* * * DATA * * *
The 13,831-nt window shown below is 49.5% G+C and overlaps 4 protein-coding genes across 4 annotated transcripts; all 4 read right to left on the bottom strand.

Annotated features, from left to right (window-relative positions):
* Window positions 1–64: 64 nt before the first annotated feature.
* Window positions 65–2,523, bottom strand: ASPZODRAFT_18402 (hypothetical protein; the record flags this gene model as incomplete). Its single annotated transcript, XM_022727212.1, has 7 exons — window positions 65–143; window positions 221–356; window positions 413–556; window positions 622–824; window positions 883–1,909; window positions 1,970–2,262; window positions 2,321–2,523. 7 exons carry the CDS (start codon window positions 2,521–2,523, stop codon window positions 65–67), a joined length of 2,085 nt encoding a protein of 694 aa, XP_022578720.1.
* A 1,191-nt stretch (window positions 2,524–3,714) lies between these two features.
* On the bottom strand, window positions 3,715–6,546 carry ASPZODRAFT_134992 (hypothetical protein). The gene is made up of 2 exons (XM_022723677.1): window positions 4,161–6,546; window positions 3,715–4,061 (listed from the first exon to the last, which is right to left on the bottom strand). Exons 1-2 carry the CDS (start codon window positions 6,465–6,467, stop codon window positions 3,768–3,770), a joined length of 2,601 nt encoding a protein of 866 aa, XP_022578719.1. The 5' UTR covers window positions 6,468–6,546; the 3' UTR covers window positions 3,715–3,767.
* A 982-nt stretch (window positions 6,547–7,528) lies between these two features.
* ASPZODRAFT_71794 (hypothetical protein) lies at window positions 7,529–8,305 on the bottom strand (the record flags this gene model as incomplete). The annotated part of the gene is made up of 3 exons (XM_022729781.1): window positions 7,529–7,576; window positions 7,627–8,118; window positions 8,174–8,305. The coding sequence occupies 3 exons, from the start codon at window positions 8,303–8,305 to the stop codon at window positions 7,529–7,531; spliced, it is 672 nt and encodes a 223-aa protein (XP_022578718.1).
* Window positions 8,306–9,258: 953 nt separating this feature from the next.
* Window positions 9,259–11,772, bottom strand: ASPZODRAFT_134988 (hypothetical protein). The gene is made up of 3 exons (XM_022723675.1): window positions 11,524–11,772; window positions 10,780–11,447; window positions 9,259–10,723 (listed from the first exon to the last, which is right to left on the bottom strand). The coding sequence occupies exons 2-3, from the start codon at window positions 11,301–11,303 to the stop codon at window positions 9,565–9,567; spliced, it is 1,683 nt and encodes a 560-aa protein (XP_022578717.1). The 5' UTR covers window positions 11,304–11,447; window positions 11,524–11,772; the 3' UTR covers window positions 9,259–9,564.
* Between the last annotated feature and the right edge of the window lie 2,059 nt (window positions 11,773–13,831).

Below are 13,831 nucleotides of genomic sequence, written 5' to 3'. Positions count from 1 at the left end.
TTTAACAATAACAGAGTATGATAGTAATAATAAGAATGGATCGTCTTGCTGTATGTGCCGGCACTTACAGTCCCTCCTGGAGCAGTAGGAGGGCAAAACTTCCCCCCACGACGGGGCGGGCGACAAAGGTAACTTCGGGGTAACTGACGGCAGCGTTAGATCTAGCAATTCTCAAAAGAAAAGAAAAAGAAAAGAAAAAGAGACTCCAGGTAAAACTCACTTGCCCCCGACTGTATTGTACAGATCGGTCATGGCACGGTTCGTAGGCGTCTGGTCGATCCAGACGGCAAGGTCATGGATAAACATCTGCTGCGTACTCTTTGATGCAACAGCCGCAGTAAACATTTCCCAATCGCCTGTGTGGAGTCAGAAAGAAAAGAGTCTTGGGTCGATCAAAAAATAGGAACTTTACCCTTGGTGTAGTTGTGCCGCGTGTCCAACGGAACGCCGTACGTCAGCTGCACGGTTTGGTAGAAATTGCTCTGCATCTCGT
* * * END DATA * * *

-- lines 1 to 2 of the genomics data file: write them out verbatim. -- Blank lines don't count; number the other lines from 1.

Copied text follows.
The 13,831-nt window shown below is 49.5% G+C and overlaps 4 protein-coding genes across 4 annotated transcripts; all 4 read right to left on the bottom strand.

Annotated features, from left to right (window-relative positions):